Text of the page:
Feb 3rd, we sailed off the hook and down to Isla Cebaco. We sailed the whole way and tacked into the bay to set our anchor. A beautiful bay. We came here hoping to get surf. Our first day we stayed in the bay and explored. On the 5th, we looked for surf by motoring to where a local pointed us as to where the surf break was. We were barely successful. I chose to swim and walked instead and Christian went to surf when I got back. The kids did school and played as usual.Homemade tortillas! Thanks to SV Luna Sea for the amazing flour tortilla recipe!

We also did some not so nice boat projects.Fixed a clogged head (toilet). Yuk!

We are in love with Panama’s beauty. We haven’t entered the land of expensive and craziness that we hear of near Panama City. So far, it’s been tropical islands, small fishing and local huts, much wildlife, and NO wifi. The only bummer so far is ALL OF THE TRASH that we’ve seen washed up on the beaches. Most of it, plastic bottles and flip flops and crocs type sandals.I found my gym!Shawnigan anchored off of Isla Cebaco.

Please leave a comment! I will try to respond as soon as we get reliable wifi!

San Antonio, Mulege, Punta Chivato

Still catching up on posts from June, 2017, when we were still making our way north, in the Sea of Cortez.  

⛵️⛵️⛵️Now, three boats deep, Easy, Kenta Anae and Shawnigan left from La Ramada around lunch time and sailed the not quite 10 miles to San Antonio. We were excited to go check out this a huge obsidian vein there.  26.521937, -111.450718 .

The south end of the point was too exposed to the prevailing wind, so we went around to the north side and set anchor at San Antonio (proper) 26.533917, -111.477790. We all met ashore, soon after anchoring, to get a hike in before evening set. Another perfect geology lesson for boat-school life.  Getting to the road was an adventure. We bushwhacked our way until we finally found the road/trail. Not so fun with all of the prickly brush and cactus to avoid.  Before climbing the peak, we first hit up the obsidian vein. Black, grainy and shiny at the same time, the vein looked like a petrified waterfall and surrounding us, looked like petrified water droplets that had misted to the ground at our feet.Taj, Matero, Shandro, Nina and Ellamae.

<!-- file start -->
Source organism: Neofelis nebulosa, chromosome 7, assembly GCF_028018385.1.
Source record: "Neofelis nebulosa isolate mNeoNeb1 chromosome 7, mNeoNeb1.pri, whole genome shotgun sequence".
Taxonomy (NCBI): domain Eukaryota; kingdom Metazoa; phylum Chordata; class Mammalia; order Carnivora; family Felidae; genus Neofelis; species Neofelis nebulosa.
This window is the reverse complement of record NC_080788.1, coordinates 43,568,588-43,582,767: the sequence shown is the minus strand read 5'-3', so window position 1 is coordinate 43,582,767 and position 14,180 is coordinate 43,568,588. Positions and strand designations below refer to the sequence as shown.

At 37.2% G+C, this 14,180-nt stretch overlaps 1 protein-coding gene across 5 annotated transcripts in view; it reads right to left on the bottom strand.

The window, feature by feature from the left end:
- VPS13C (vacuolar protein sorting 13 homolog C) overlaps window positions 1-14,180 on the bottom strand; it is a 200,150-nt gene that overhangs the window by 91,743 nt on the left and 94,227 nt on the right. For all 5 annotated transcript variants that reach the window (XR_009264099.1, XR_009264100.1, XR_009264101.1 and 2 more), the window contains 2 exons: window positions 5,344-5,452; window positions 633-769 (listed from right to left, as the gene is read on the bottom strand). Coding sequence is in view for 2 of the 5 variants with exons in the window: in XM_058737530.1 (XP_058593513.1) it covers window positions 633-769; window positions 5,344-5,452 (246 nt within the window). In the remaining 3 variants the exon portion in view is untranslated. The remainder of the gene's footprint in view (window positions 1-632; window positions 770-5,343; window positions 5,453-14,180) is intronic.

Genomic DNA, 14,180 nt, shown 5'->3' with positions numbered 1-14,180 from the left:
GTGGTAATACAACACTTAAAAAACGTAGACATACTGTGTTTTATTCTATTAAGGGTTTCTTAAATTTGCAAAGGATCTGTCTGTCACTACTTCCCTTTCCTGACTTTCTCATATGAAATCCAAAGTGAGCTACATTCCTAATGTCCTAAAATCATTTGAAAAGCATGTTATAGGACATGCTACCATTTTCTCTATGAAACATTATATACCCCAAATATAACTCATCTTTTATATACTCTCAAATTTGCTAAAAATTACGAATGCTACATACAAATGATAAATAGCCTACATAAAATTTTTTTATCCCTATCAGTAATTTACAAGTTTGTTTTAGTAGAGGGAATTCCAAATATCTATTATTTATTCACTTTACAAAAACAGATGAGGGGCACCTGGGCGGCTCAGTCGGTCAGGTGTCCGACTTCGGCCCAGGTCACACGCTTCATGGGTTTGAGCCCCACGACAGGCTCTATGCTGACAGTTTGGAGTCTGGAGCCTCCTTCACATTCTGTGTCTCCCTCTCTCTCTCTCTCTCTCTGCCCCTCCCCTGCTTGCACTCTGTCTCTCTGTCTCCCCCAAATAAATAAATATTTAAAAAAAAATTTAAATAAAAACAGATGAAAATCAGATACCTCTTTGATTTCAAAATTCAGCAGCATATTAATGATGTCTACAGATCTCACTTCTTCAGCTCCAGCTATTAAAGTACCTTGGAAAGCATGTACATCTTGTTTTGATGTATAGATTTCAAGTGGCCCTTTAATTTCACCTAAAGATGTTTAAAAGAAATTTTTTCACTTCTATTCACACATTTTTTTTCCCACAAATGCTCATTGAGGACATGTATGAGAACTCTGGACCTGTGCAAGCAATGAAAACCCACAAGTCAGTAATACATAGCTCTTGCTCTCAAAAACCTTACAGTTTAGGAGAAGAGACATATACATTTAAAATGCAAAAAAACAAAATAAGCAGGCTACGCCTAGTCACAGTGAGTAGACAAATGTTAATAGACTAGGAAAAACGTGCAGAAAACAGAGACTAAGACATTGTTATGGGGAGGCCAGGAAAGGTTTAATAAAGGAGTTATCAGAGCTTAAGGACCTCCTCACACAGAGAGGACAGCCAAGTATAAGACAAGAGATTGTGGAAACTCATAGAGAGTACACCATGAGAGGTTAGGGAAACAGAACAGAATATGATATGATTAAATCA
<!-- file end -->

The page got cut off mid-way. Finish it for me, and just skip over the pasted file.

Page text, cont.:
After a few minutes of exploring the obsidian vein, we made the trek up the steep hill to the top point. Taj hiked the whole way! I think he wanted to impress the Kenta Anae boys, or maybe he was just distracted. The view was fantastic, as always in the Sea of Cortez. We took time to soak it all in.(I could resist groping this tree’s butt) 😬

The way back to the boat was more straightforward. We just followed the road that led to the beach, then walked the beach up to our dinghies.  As we sat, before heading back to the boat, S/V Dad’s Dream (from Isla Corondo) showed up and anchored out beyond us.

Not long after we got back to the boat and had dinner, the southerly swell started to wrap around and make its way into the anchorage. We had our flopper stopper out, as did Easy, but there was no comfort being found at this spot. We called Easy, Kenta Anae and Dad’s Dream and announced that we were pulling up anchor and heading up around the corner to San Nicolas, 26.868896, -111.848712. The stay there was just for an overnight before heading up and around to Bahia Conception. All four us us made the move to San Nicolas just after sunset, but before dark. The anchorage was much more comfortable than San Antonio and we were that much closer to our next stop, 26.870196, -111.846589 , about 30 miles away for another brief overnight sleep. The three of us sailed up together. Dad’s Dream stayed behind. The sail up and around was beautiful and uneventful. Kenta Anae kicked our butts (they are fast! There, I said it out loud, Merle!).

The next morning we motored an hour over to Mulege 26.906125, -111.954573 to go to shore and re-provision.  We anchored in about 15 feet of water on a “roadside” anchorage. Our time was limited, as we knew that the regular wind would be picking up around noon. We found a few tiendas (small grocery store) to stock up at, a park to play in, and an ice cream shop to treat the kids with. Ice Cream is ok at 10 in the morning when you’ve walked 2 miles to get to town, it’s hot, and the last time you had it was in La Paz, right?!